December 28, 2000
For Immediate Release
Contact: Robert Cunningham, Presidential Members
MONITORING BOARD APPLAUDS BUREAU'S EFFORTS AND AWAITS CORRECTION RESULTS
The release of today's population numbers by the U.S. Census Bureau is the culmination of long-term planning by the professionals at the Bureau and almost one million dedicated temporary employees who carried out the census locally.
While early indicators show the Census Bureau did an admirable job of counting the nation, historical trends also show that some communities are counted better than others. Since 1940, even as the accuracy of the decennial Census has increased, so has the so-called 'differential undercount,' meaning the proportion of minorities, poor people and children missed by the census.
According to Co-Chairman Gilbert F. Casellas, "The Census Monitoring Board has kept a close watch and reported on the development and implementation of Census 2000. With the release of state population figures today, the Census Bureau has met another benchmark deadline. The stage is now set for the Bureau to complete its Accuracy and Coverage Evaluation, designed to help produce a corrected count."
Lt. Governor Cruz M. Bustamante noted, "California contributed significant resources at the State and local level to get as many people counted in the census as possible and the State gains representation from our efforts. However, in my role as a Member of the Census Monitoring Board, I remain concerned that populations that most need an accurate count - Latinos, African Americans, American Indians, Asian Americans, Pacific Islanders, and children are under served by old census methods."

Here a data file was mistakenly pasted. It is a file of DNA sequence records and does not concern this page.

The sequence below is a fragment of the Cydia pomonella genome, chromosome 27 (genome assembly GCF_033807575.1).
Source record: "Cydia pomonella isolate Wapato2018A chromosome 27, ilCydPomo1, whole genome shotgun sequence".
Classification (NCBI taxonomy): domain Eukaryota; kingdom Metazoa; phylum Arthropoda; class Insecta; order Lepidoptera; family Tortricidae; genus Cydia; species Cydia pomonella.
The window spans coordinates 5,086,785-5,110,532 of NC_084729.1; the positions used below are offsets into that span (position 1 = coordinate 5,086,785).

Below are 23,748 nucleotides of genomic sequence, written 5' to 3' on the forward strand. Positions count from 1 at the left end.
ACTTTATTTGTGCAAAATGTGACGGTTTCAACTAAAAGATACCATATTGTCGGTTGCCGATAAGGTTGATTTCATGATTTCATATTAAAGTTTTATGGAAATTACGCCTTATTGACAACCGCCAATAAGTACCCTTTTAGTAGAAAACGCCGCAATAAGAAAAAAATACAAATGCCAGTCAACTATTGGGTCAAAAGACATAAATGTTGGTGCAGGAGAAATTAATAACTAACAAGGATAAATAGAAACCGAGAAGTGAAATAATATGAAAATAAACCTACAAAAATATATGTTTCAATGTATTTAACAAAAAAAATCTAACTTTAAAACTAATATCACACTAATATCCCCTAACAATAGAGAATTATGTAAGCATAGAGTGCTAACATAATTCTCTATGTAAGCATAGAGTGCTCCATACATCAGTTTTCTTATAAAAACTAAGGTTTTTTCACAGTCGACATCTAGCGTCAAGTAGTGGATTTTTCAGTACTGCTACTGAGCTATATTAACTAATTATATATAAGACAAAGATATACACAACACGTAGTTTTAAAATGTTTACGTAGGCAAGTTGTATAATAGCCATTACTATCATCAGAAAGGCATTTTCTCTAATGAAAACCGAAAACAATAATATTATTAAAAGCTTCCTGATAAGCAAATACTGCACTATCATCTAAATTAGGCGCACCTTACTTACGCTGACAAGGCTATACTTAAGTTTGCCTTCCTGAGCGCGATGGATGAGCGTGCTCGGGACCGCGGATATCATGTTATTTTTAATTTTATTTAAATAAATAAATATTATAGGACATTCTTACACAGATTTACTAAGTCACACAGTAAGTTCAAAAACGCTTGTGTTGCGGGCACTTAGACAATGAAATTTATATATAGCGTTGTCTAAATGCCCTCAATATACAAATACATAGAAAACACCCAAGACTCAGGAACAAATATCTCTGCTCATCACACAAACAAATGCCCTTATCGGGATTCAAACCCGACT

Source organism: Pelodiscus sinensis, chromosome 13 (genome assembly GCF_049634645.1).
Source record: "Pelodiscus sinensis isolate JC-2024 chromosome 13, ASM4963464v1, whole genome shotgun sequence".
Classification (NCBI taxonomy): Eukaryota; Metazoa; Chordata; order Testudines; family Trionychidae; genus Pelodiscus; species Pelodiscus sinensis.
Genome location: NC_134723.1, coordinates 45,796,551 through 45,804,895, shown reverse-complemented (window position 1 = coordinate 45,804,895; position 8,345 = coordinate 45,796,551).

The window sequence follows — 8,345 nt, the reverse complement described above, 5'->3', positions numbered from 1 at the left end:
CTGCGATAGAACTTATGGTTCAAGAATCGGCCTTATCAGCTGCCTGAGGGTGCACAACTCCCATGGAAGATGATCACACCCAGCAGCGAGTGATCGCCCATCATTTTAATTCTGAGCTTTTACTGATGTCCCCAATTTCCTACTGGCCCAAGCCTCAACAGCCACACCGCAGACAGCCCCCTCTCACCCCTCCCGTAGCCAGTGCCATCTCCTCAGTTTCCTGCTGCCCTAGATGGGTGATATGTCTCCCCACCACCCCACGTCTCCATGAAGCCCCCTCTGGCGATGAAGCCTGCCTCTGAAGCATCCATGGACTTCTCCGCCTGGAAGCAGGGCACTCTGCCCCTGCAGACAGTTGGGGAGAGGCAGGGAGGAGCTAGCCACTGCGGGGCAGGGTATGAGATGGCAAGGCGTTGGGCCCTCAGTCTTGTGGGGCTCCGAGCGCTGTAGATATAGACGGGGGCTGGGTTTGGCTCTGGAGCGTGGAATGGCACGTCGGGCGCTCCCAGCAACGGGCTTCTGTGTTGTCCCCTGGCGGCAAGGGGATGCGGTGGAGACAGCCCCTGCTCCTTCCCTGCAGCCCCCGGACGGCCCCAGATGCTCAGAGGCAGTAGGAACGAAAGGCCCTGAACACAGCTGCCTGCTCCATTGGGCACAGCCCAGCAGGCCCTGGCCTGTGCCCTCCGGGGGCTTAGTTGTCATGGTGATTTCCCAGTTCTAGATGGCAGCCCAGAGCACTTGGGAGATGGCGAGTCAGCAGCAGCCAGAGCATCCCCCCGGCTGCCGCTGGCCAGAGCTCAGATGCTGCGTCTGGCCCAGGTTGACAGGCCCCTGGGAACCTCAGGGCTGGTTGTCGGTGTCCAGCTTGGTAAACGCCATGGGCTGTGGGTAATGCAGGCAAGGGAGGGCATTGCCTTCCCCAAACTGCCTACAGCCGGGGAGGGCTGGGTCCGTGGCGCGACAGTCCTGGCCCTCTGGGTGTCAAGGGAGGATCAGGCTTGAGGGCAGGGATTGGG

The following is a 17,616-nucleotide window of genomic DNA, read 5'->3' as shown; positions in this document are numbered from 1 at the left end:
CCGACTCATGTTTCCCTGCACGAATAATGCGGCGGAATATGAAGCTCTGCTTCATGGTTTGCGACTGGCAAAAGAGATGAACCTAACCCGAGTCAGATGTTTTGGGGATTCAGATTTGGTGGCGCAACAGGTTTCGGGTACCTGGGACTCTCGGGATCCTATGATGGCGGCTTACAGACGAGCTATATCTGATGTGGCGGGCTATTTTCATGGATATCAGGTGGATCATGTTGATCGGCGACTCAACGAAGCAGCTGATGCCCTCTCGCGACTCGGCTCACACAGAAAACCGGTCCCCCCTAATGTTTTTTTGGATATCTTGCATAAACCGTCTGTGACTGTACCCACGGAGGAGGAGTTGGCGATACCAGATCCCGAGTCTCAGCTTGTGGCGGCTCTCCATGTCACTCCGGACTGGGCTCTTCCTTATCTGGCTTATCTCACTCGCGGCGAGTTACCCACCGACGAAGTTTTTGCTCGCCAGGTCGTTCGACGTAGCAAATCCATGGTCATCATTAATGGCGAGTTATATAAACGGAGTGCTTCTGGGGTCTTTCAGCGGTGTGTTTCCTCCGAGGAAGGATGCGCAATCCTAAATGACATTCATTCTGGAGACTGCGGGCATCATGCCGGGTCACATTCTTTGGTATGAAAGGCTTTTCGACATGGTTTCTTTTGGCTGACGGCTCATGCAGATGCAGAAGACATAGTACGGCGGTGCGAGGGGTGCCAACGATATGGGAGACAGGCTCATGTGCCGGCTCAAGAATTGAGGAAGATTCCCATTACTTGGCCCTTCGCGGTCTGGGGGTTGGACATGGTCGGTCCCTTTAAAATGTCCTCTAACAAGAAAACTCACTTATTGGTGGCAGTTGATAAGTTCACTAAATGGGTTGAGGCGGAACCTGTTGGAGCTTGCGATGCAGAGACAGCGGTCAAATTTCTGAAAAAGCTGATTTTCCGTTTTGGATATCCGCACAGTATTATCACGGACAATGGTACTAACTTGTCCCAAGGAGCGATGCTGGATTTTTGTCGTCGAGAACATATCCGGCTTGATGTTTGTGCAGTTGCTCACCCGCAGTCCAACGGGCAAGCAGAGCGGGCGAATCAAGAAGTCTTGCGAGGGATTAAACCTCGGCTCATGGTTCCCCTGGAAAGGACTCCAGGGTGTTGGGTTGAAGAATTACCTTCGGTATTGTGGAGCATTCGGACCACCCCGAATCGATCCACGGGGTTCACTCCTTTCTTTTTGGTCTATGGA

"Today's census numbers govern the allocation of congressional seats for every state but that is not to say the census is over. The corrected data now being compiled by the Census Bureau will serve as an important insurance policy for those who were unable to participate in this great national undertaking. The initial enumeration combined with the follow-up survey will allow us to account for those we failed to count," said Everett M. Ehrlich.
Lorraine A. Green stated, "The census will help guide national policy decisions for the next decade. Therefore, the pursuit of accurate numbers derived from modern statistical methods must continue. As a Board Member, I have been very interested in the census process, especially because the District of Columbia had the highest undercount rate in the 1990 Census."
The U.S. Census Monitoring Board, established by Congress in 1997, is a bipartisan board that monitors the Census Bureau's preparations for the 2000 Census. Its findings are reported periodically to Congress.